Paul McErlean: Pep Guardiola shows that constant innovation does indeed pay dividends

Football manager and innovator Pep Guardiola, who has just celebrated winning his third Premier League title with Manchester City

I READ an interesting article last week about the soccer coach Pep Guardiola who has just managed Manchester City to another league title in England.

It was his ninth title in three countries in the last 12 seasons of coaching.

It’s very hard not to like and admire Guardiola. He’s smart, passionate, humble and unlike many in the soccer world, he doesn’t talk in cliches.

I watched the fly-on-the wall TV documentary about Man City, All or Nothing, a few years ago which follows Guardiola during the 2017-2018 winning season. It was fascinating, and you wouldn’t necessarily have to be interested in sport to get something out of it.

After winning four league titles in a row with his own club Barcelona in his first coaching job, Guardiola surprised the soccer world by taking a sabbatical year off in 2012.

He went to live in New York with his family and took some economics classes at Columbia University in Manhattan and hung out with the chess player Garry Kasparov and movie director Woody Allen.

As one of my favourite journalists Simon Kuper (look up his articles) said in the Financial Times last week, he ‘footballised’ everything he learned.

Guardiola’s friend, the economist Xavier Sala i Martin, compares him to the Spanish ‘fast-fashion’ retailer Zara, which can put out a new collection fortnightly.

“Pep is constant innovation”, Martin says. And that is what I mean about watching the documentary and not necessarily having to be interested in sport.

In the same way as Guardiola was thinking about how to improve his football management skills when attending economics classes, watching that documentary, or reading about Guardiola provides insight into business management, structure, motivation, leadership, teamwork etc. But it has reminded me about innovation and what it means.

I also read the obituary of the inventor chemist Spencer Silver at the weekend. In 1968, Silver failed to produce a super strong adhesive that he had been experimenting on for his employer, 3M. Instead, he had created one that stuck lightly to surfaces. He was sure that this new product could be used usefully for something, he just didn’t know what.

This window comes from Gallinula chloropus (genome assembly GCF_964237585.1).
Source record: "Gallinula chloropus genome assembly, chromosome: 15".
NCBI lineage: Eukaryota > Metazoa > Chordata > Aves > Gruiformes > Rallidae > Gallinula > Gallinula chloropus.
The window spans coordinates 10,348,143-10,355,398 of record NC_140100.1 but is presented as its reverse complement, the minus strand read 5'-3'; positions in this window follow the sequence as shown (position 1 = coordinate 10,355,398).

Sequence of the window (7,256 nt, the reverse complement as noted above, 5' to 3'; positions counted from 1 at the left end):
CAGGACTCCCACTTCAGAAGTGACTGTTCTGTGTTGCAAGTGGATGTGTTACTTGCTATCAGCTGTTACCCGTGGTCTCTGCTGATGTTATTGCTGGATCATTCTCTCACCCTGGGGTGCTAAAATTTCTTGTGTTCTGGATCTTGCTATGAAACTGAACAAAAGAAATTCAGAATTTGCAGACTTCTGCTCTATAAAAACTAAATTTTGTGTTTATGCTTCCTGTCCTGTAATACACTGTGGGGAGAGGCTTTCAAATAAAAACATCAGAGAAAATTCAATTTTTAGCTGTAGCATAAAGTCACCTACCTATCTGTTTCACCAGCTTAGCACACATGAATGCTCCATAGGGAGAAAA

“It’s a solution waiting for a problem to solve,” Silver said. And then along came his 3M colleague Art Fry who thought the same about this amazing adhesive and used it one day to make his page marker stick on his hymn book ensuring the page wouldn’t rip when he wanted to use it to mark another page.

From then on, it was only a matter of time before 3M’s most famous product was created using Silver’s adhesive, the yellow 'Post-it’ note. I use Post-it notes nearly every day. 3M sells 50 billion of them every year.

The thing that struck me about Silver’s story though was that it actually took a few years for 3M to work out how to use his adhesive and even then, you could argue that Fry’s hymn book story really meant they had come across it by accident.

Sliver was known in 3M as 'Mr Persistent' as he had been running regular seminars inside the company about his adhesive for some time. Fry had attended one of the seminars and had been thinking about its use. The hymn book page marker was no accident. The culture of innovation inside 3M led him there.

And it’s no accident either that Guardiola’s culture of seeking new and different ways to footballise learning from outside of the world of soccer makes him one of the best, if not the best, manager there has ever been.

Locally then, a great innovator in a space not always known for innovation, banking, has just finished up after six years of excellent leadership.

Hands up, we have been working with Danske Bank through that whole period but even Kevin Kingston’s most hardened competitors would have to admit that he has done a superb and innovative job.

Kevin’s enlightened approach to banking and genuine embrace and integration of real society issues like diversity, equality and sustainability into the bank’s practices and externally then into society, have blazed a trail for others in big business here to follow.

A more innovative approach to customer relationships, mortgages, technology, start-ups and a willingness to work with emerging, alternative forms of finance for business when others might have considered these to be competition, have all placed Danske in a very strong, competitive position.

It is no accident that Kevin is leaving the leading and biggest bank here. It will be interesting to see what he does next, and it will be interesting to watch another innovator, Vicky Davies, who helped start the changes in Danske with Kevin and his predecessor, Gerry Mallon, as she becomes the first woman to lead Danske in its 200-year history here.

No doubt there is more innovation and good strategy to come as Vicky transitions into place as Danske Bank’s new CEO.

And sure all Pep Guardiola has to do is win the European Champions League this weekend to finish off another almost perfect season. Innovation does indeed pay dividends.

:: Paul McErlean ( is managing director and founder of MCE Public Relations

:: Next week: Brendan Mulgrew

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